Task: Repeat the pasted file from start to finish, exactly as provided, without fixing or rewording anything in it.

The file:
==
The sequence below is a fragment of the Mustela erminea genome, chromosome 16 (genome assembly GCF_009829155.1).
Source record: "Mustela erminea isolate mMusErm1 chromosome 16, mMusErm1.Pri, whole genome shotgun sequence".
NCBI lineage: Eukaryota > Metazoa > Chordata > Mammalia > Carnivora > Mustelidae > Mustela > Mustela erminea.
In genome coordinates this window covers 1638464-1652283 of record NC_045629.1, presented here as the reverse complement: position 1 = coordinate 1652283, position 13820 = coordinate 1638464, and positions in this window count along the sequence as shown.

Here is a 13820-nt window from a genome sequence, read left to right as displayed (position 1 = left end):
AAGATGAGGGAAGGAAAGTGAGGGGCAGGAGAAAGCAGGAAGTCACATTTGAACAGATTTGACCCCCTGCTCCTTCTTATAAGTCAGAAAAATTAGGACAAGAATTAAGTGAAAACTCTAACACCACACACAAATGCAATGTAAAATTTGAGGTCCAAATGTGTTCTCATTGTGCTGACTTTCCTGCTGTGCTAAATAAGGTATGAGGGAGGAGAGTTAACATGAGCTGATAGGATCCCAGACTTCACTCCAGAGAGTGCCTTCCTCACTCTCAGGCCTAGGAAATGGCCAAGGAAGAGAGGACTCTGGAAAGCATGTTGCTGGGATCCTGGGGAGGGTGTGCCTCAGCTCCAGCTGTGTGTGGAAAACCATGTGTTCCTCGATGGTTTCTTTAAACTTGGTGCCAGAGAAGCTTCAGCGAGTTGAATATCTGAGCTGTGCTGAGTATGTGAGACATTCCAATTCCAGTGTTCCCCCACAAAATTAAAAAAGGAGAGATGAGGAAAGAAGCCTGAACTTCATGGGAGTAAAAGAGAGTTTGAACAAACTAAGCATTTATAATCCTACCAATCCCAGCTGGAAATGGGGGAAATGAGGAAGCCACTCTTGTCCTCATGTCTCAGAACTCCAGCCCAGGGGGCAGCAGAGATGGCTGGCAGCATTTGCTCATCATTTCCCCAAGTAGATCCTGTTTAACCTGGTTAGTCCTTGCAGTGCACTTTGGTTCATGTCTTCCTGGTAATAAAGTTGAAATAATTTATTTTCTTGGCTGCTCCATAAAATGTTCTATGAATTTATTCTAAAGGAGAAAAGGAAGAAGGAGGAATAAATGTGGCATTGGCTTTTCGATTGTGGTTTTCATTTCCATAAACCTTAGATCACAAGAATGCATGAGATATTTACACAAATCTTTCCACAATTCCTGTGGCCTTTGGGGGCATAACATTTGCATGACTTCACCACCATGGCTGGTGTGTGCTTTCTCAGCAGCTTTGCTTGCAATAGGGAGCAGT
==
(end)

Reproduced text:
The sequence below is a fragment of the Mustela erminea genome, chromosome 16 (genome assembly GCF_009829155.1).
Source record: "Mustela erminea isolate mMusErm1 chromosome 16, mMusErm1.Pri, whole genome shotgun sequence".
NCBI lineage: Eukaryota > Metazoa > Chordata > Mammalia > Carnivora > Mustelidae > Mustela > Mustela erminea.
In genome coordinates this window covers 1638464-1652283 of record NC_045629.1, presented here as the reverse complement: position 1 = coordinate 1652283, position 13820 = coordinate 1638464, and positions in this window count along the sequence as shown.

Here is a 13820-nt window from a genome sequence, read left to right as displayed (position 1 = left end):
AAGATGAGGGAAGGAAAGTGAGGGGCAGGAGAAAGCAGGAAGTCACATTTGAACAGATTTGACCCCCTGCTCCTTCTTATAAGTCAGAAAAATTAGGACAAGAATTAAGTGAAAACTCTAACACCACACACAAATGCAATGTAAAATTTGAGGTCCAAATGTGTTCTCATTGTGCTGACTTTCCTGCTGTGCTAAATAAGGTATGAGGGAGGAGAGTTAACATGAGCTGATAGGATCCCAGACTTCACTCCAGAGAGTGCCTTCCTCACTCTCAGGCCTAGGAAATGGCCAAGGAAGAGAGGACTCTGGAAAGCATGTTGCTGGGATCCTGGGGAGGGTGTGCCTCAGCTCCAGCTGTGTGTGGAAAACCATGTGTTCCTCGATGGTTTCTTTAAACTTGGTGCCAGAGAAGCTTCAGCGAGTTGAATATCTGAGCTGTGCTGAGTATGTGAGACATTCCAATTCCAGTGTTCCCCCACAAAATTAAAAAAGGAGAGATGAGGAAAGAAGCCTGAACTTCATGGGAGTAAAAGAGAGTTTGAACAAACTAAGCATTTATAATCCTACCAATCCCAGCTGGAAATGGGGGAAATGAGGAAGCCACTCTTGTCCTCATGTCTCAGAACTCCAGCCCAGGGGGCAGCAGAGATGGCTGGCAGCATTTGCTCATCATTTCCCCAAGTAGATCCTGTTTAACCTGGTTAGTCCTTGCAGTGCACTTTGGTTCATGTCTTCCTGGTAATAAAGTTGAAATAATTTATTTTCTTGGCTGCTCCATAAAATGTTCTATGAATTTATTCTAAAGGAGAAAAGGAAGAAGGAGGAATAAATGTGGCATTGGCTTTTCGATTGTGGTTTTCATTTCCATAAACCTTAGATCACAAGAATGCATGAGATATTTACACAAATCTTTCCACAATTCCTGTGGCCTTTGGGGGCATAACATTTGCATGACTTCACCACCATGGCTGGTGTGTGCTTTCTCAGCAGCTTTGCTTGCAATAGGGAGCAGT